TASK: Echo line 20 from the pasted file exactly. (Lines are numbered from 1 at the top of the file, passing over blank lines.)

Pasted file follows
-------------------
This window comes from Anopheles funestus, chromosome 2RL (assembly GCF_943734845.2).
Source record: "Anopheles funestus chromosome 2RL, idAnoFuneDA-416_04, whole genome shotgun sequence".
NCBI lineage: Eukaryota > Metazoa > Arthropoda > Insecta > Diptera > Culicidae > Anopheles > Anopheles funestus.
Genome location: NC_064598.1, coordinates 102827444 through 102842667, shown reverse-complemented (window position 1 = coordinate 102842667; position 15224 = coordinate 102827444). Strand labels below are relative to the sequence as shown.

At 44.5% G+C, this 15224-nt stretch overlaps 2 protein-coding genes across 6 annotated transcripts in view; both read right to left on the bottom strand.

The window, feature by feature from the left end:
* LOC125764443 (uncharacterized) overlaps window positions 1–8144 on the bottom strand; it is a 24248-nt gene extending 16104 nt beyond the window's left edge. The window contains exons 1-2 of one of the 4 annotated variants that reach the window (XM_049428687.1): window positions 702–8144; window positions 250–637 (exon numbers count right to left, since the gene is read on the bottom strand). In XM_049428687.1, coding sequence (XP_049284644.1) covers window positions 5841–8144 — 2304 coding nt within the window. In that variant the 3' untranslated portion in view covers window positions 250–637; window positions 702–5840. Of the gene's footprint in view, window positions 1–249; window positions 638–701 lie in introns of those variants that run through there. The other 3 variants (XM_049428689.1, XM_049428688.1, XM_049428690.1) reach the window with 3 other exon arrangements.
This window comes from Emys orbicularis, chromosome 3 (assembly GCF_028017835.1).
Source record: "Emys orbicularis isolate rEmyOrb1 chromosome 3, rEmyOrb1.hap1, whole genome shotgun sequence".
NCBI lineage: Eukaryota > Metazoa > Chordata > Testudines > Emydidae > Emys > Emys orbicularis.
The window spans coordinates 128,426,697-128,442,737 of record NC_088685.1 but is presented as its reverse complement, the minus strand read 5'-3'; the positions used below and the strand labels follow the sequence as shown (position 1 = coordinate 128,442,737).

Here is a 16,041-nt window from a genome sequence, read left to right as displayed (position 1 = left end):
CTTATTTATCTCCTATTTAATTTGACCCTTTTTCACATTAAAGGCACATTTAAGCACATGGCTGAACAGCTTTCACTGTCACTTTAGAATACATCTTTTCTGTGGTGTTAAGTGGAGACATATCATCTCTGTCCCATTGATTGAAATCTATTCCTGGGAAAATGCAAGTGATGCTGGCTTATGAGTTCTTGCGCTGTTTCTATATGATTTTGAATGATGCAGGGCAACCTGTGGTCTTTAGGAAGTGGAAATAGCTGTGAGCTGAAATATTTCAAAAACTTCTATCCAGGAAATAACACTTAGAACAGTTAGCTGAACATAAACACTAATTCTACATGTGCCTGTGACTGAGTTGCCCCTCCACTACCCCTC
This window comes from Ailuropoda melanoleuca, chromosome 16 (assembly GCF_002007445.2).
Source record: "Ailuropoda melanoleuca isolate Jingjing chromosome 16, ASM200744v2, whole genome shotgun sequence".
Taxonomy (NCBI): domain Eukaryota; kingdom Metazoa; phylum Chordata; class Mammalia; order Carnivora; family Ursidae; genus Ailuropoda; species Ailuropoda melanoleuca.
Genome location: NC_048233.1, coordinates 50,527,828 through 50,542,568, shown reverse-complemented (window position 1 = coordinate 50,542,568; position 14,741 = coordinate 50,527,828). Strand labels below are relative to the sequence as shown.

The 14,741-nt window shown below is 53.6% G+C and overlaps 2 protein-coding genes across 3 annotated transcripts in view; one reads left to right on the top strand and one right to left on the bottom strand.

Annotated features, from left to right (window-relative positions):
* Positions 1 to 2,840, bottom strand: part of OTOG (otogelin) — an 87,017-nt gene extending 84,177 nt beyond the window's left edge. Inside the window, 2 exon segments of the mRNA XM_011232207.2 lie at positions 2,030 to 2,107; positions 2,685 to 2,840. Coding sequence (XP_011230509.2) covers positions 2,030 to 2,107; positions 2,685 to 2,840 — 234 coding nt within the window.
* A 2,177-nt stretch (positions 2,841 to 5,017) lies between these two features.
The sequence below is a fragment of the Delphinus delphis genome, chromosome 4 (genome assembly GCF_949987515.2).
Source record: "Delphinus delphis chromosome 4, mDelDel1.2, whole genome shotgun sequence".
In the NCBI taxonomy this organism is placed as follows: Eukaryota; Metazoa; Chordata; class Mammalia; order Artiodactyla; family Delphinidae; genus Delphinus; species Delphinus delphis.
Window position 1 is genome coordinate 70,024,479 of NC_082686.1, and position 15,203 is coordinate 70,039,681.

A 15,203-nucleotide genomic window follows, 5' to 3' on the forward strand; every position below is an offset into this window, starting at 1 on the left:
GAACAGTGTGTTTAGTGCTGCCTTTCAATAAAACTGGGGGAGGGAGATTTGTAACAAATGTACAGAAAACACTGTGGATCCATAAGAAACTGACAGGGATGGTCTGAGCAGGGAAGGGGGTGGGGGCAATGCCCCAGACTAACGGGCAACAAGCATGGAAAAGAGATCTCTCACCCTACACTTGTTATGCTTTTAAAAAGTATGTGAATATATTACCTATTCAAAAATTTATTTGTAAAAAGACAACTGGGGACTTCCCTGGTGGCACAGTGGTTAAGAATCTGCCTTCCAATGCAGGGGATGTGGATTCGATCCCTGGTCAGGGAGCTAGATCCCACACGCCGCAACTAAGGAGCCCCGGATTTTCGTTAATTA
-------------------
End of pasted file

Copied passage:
* Positions 1 to 2,840, bottom strand: part of OTOG (otogelin) — an 87,017-nt gene extending 84,177 nt beyond the window's left edge. Inside the window, 2 exon segments of the mRNA XM_011232207.2 lie at positions 2,030 to 2,107; positions 2,685 to 2,840. Coding sequence (XP_011230509.2) covers positions 2,030 to 2,107; positions 2,685 to 2,840 — 234 coding nt within the window.